The Inner Niger Delta in Mali is a large floodplain at the edge of the Sahara. One million people fully depend on its natural resources and earn their livelihoods from it as fishermen, cattle breeders and farmers. It also forms a vital part of the eco-regional network, for nearly 3 to 4 million waterbirds that migrate here from their breeding grounds in other parts of Africa, Europe and Asia. In recognition of its international importance, the Delta has been declared as a Ramsar Site.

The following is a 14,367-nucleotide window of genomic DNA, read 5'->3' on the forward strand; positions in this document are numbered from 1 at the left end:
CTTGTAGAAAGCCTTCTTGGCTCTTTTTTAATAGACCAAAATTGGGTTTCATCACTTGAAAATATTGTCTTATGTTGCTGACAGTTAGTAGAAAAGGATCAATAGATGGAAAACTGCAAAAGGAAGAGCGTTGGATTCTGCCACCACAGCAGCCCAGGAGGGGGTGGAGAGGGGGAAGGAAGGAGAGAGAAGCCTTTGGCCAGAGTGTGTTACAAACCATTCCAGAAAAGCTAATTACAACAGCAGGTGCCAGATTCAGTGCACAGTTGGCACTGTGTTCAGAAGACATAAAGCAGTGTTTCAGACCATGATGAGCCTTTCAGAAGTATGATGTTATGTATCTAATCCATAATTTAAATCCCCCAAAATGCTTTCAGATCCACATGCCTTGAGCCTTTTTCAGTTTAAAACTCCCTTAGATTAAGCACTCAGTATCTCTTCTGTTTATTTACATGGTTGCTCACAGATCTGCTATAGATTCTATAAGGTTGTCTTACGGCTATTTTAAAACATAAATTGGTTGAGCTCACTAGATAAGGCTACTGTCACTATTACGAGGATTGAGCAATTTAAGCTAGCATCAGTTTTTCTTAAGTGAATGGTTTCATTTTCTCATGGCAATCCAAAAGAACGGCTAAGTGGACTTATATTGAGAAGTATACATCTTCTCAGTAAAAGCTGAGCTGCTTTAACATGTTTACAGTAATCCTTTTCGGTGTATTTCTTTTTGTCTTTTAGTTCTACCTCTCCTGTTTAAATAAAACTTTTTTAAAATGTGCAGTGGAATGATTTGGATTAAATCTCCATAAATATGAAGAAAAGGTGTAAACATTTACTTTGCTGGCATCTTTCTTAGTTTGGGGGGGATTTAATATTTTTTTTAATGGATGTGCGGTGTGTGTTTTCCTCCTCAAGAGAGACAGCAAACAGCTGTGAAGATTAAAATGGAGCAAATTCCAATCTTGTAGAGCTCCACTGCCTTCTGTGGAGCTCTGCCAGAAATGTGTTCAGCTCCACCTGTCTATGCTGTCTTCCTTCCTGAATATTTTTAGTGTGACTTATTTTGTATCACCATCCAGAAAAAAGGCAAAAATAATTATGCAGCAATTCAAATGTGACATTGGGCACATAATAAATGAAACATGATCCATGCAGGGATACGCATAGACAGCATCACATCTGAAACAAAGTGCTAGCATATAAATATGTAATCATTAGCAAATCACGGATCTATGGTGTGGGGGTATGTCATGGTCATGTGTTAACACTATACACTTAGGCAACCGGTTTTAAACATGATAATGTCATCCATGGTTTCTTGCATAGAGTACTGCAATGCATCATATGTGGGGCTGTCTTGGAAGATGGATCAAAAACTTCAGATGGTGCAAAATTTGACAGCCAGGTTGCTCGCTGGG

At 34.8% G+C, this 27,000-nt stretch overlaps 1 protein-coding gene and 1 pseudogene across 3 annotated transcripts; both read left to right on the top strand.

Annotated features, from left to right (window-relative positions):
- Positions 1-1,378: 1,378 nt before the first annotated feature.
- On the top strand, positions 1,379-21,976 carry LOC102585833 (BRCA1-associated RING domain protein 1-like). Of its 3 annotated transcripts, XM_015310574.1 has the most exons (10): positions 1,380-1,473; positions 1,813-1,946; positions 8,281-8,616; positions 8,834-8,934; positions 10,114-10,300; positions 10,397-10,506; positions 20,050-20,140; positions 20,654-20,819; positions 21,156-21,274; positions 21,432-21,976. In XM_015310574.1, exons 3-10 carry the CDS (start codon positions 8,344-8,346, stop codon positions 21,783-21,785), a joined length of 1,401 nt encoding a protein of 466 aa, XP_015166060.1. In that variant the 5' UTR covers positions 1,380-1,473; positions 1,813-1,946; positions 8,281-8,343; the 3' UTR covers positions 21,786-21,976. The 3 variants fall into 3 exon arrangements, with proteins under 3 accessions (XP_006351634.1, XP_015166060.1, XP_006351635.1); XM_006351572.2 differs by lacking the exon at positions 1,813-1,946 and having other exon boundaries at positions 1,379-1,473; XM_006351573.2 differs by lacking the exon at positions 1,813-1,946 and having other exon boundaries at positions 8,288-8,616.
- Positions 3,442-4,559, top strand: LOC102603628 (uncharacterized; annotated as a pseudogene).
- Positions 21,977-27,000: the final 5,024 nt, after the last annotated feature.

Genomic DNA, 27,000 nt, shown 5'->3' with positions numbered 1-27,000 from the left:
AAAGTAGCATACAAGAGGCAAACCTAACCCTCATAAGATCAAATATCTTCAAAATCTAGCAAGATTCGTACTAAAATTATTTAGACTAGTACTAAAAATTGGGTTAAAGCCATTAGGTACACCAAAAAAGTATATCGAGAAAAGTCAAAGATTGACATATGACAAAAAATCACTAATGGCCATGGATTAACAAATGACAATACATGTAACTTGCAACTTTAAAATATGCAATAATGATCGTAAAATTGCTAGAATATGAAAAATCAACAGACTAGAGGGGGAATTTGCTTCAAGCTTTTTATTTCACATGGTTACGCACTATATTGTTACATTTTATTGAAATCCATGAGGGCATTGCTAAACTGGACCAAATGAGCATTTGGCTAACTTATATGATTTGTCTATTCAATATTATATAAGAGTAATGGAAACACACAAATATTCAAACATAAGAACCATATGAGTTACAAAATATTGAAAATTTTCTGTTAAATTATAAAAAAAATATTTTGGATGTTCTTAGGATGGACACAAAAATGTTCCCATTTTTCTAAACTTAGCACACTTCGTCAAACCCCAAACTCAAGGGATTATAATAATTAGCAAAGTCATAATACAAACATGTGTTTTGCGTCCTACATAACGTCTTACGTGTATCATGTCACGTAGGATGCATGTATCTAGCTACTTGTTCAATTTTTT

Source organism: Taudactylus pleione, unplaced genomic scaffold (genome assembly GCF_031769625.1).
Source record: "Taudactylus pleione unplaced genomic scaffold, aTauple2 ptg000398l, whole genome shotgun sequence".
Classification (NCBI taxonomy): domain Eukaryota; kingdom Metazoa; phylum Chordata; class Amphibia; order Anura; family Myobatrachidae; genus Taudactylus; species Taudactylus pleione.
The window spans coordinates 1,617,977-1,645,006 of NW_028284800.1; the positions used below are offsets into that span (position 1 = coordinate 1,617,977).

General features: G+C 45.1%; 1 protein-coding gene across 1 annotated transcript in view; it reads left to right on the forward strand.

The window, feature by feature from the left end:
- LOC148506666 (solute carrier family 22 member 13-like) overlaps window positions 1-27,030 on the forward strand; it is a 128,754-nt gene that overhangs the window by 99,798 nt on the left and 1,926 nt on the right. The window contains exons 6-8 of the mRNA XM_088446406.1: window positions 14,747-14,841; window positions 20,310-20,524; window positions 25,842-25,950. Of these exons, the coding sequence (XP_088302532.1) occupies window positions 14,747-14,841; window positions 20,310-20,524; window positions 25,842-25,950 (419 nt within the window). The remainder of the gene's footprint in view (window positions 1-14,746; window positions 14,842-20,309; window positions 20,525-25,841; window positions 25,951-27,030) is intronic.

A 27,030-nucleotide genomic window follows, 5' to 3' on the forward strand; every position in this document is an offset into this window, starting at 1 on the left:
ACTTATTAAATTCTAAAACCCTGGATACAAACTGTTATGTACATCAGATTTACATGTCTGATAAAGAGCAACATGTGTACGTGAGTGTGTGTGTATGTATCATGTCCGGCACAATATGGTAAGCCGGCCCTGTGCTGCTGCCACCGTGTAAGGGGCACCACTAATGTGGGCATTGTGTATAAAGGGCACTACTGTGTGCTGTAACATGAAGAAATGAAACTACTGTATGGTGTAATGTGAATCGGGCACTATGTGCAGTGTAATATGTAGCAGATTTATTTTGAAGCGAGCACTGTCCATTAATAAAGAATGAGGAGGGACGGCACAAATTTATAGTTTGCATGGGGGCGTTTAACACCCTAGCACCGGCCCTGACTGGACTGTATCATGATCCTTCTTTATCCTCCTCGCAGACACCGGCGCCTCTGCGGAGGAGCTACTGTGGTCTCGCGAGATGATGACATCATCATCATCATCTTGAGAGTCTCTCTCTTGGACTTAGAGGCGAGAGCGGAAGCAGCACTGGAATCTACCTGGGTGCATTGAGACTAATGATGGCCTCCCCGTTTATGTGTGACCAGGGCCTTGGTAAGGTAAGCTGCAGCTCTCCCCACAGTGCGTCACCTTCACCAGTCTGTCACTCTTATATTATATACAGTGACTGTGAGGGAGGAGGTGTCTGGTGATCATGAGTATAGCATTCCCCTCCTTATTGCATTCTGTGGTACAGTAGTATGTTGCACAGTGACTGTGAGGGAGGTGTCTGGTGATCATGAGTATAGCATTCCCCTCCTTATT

As a result of climate change and the pressures of human use (dams and irrigation systems upstream) the natural resources are in bad shape. This causes acute food insecurity for the local communities. The project area has the highest poverty rate (78.5%) of Mali (64% in 2001). Poverty forces the local communities to use unsustainable methods to get food or income, thereby further jeopardizing the balance of the ecosystem in the area.
Poaching the waterbirds that migrate to the Inner Niger Delta is one of these unsustainable methods of providing food for their families, and the purple heron is an easy target due to its fatigue from crossing the desert.
Wetlands International has been working with the Governments, local people and a range of partners to improve the management of the wetlands for the benefit of local people and biodiversity. More information is available here.